FCD105

Clinical Pipeline > FCD105*

3% minocycline, 0.3% adapalene combination foam formulation being investigated for the treatment of moderate-to-severe acne vulgaris in patients 12 years of age and older.

Acne Vulgaris: The most common skin condition in the United States, affecting up to 50 million Americans annually1, 10 million of whom have moderate to severe disease
 

Acne Vulgaris:

Acne is a chronic, inflammatory skin condition that affects the skin’s oil glands and hair follicles. It is characterized by both inflammatory lesions (papules and pustules) and non-inflammatory lesions (open and closed comedones) affecting primarily the face and other areas of the body. Acne affects approximately 40 to 50 million people in the U.S. alone, of whom approximately 10 million have moderate-to-severe disease that may impact self-esteem and quality of life. For most people, acne diminishes over time and tends to disappear or decrease, by age 25. However, some individuals, particularly women, can experience acne much later in life.

FCD105:

Mid-stage development of a topical minocycline, adapalene fixed-dose combination

FCD105 is Foamix’s proprietary 3% minocycline, 0.3% adapalene combination foam formulation under investigation for the treatment of moderate-to-severe acne vulgaris. FCD105 combines the bacteriostatic and anti-inflammatory properties of minocycline with the third-generation retinoid, adapalene, which acts in regulating the differentiation of follicular epithelial cells. Oral minocycline and topical adapalene products are approved for use in the treatment of acne vulgaris in the United States, with the latter available in combination and as monotherapy. Pending a successful development program, the FCD105 NDA is intended to be filed under a 505(b)(2) regulatory pathway.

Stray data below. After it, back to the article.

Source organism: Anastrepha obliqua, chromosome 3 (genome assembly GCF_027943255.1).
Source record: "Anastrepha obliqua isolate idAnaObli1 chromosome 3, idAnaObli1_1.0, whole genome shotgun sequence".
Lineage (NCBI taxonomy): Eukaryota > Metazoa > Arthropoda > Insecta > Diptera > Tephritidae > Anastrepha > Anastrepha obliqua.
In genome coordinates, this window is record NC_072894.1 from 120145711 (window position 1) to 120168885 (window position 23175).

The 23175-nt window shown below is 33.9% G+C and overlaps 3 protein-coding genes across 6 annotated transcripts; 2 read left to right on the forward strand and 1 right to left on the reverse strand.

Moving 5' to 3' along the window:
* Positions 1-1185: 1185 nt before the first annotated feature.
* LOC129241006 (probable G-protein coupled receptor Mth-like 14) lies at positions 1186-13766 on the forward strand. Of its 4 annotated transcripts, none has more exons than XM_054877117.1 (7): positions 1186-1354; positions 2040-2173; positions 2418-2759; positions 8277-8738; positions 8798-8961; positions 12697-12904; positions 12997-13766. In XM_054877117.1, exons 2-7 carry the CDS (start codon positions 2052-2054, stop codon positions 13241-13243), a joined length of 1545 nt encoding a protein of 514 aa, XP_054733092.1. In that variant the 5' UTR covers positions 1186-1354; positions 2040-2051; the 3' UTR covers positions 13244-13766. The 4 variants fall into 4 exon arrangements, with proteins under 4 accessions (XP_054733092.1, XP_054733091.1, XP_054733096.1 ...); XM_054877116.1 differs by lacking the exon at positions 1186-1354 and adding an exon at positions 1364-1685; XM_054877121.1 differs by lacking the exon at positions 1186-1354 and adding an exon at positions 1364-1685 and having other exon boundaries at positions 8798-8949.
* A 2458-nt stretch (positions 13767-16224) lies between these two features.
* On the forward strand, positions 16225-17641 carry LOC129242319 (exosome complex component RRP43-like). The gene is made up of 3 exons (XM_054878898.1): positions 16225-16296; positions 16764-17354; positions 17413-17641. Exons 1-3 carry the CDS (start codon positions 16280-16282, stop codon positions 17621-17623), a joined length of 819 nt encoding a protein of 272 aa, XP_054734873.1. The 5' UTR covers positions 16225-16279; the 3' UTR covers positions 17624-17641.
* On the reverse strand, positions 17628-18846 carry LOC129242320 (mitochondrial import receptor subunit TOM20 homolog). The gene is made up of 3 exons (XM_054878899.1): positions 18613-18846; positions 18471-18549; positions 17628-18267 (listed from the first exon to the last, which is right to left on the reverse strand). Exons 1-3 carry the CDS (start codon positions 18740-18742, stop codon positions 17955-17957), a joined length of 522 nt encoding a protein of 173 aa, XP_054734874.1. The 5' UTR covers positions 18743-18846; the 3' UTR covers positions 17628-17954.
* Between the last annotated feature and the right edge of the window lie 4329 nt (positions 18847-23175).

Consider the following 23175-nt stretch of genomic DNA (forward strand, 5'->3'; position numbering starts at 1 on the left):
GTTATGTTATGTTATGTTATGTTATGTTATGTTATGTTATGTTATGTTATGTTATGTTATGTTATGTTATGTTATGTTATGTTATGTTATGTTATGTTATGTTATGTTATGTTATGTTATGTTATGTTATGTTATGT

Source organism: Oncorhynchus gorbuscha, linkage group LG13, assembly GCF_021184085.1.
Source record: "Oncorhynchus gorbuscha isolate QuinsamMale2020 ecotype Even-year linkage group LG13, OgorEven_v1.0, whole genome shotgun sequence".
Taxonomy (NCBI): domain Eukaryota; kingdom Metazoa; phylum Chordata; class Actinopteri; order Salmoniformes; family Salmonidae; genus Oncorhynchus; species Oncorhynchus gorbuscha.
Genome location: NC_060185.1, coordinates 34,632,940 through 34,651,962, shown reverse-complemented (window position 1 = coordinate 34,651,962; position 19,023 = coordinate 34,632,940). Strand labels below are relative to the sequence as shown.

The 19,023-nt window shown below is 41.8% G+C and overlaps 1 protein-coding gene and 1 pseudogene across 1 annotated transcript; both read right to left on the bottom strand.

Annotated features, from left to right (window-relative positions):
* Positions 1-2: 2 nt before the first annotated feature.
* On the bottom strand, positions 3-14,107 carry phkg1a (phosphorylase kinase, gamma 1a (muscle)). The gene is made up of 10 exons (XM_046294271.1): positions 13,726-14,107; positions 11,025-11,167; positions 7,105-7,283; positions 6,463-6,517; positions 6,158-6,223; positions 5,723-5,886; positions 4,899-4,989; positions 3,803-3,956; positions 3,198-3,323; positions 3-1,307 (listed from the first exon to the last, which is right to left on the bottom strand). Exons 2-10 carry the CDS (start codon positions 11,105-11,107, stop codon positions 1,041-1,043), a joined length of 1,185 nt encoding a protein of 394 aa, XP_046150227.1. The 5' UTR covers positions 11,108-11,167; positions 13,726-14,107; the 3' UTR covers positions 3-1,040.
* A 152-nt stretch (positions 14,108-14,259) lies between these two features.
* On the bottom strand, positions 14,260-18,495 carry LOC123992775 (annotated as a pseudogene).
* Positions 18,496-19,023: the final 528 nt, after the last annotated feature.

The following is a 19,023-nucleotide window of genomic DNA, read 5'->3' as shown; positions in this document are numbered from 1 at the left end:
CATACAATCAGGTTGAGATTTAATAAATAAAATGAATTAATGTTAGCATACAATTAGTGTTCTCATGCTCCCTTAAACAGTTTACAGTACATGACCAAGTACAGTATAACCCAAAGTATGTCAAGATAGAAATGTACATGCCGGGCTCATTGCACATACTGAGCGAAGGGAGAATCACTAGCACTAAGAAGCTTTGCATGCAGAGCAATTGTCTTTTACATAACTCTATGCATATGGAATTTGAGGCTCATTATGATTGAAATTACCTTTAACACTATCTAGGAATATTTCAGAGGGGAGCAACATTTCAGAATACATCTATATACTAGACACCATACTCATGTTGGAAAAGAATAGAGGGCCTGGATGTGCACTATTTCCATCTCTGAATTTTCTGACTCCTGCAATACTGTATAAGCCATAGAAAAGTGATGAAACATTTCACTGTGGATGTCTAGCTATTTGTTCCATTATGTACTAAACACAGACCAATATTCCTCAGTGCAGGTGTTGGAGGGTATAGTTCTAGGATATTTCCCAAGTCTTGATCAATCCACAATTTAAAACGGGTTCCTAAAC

Development milestones include:

  • 3 week and 3 month dermal toxicity complete
  • Positive Phase 2 study topline results reported Q2 2020
  • Phase 3 program start 1H 2021

*The safety and efficacy of FCD105 has not been established and there is no guarantee that it will receive health authority approval or become commercially available.

References:

  1. Bickers DR, Lim HW, Margolis D, Weinstock MA, Goodman C, Faulkner E et al. The burden of skin diseases: 2004 a joint project of the American Academy of Dermatology Association and the Society for Investigative Dermatology. Journal of the American Academy of Dermatology 2006;55:490-500.